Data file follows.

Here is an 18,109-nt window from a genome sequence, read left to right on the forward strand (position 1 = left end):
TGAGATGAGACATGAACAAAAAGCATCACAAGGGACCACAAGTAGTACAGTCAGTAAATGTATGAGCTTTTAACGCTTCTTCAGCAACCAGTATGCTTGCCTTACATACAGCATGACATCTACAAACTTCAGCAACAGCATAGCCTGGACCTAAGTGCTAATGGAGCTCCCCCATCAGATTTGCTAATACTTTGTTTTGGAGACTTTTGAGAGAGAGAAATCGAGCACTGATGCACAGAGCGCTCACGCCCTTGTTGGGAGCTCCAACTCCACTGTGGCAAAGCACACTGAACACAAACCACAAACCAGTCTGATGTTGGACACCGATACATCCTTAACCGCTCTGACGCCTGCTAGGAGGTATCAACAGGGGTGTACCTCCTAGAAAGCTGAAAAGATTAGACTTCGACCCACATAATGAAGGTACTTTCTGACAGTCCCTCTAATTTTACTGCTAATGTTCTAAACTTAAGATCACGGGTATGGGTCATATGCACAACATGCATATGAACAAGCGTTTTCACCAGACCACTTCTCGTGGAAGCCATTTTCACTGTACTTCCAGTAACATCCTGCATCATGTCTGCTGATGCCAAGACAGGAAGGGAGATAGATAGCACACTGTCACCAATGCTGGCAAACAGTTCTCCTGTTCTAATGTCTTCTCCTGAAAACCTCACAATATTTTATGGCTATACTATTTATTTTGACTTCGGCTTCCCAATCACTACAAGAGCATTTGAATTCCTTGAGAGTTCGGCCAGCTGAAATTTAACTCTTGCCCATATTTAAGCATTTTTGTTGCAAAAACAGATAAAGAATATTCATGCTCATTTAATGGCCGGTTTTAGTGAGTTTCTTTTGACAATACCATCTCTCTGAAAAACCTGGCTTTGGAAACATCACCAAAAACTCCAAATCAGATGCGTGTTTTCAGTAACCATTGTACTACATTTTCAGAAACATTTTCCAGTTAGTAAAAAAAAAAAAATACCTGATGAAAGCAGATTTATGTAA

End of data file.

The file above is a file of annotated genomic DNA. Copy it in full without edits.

Here is an 18,109-nt window from a genome sequence, read left to right on the forward strand (position 1 = left end):
TGAGATGAGACATGAACAAAAAGCATCACAAGGGACCACAAGTAGTACAGTCAGTAAATGTATGAGCTTTTAACGCTTCTTCAGCAACCAGTATGCTTGCCTTACATACAGCATGACATCTACAAACTTCAGCAACAGCATAGCCTGGACCTAAGTGCTAATGGAGCTCCCCCATCAGATTTGCTAATACTTTGTTTTGGAGACTTTTGAGAGAGAGAAATCGAGCACTGATGCACAGAGCGCTCACGCCCTTGTTGGGAGCTCCAACTCCACTGTGGCAAAGCACACTGAACACAAACCACAAACCAGTCTGATGTTGGACACCGATACATCCTTAACCGCTCTGACGCCTGCTAGGAGGTATCAACAGGGGTGTACCTCCTAGAAAGCTGAAAAGATTAGACTTCGACCCACATAATGAAGGTACTTTCTGACAGTCCCTCTAATTTTACTGCTAATGTTCTAAACTTAAGATCACGGGTATGGGTCATATGCACAACATGCATATGAACAAGCGTTTTCACCAGACCACTTCTCGTGGAAGCCATTTTCACTGTACTTCCAGTAACATCCTGCATCATGTCTGCTGATGCCAAGACAGGAAGGGAGATAGATAGCACACTGTCACCAATGCTGGCAAACAGTTCTCCTGTTCTAATGTCTTCTCCTGAAAACCTCACAATATTTTATGGCTATACTATTTATTTTGACTTCGGCTTCCCAATCACTACAAGAGCATTTGAATTCCTTGAGAGTTCGGCCAGCTGAAATTTAACTCTTGCCCATATTTAAGCATTTTTGTTGCAAAAACAGATAAAGAATATTCATGCTCATTTAATGGCCGGTTTTAGTGAGTTTCTTTTGACAATACCATCTCTCTGAAAAACCTGGCTTTGGAAACATCACCAAAAACTCCAAATCAGATGCGTGTTTTCAGTAACCATTGTACTACATTTTCAGAAACATTTTCCAGTTAGTAAAAAAAAAAAAATACCTGATGAAAGCAGATTTATGTAA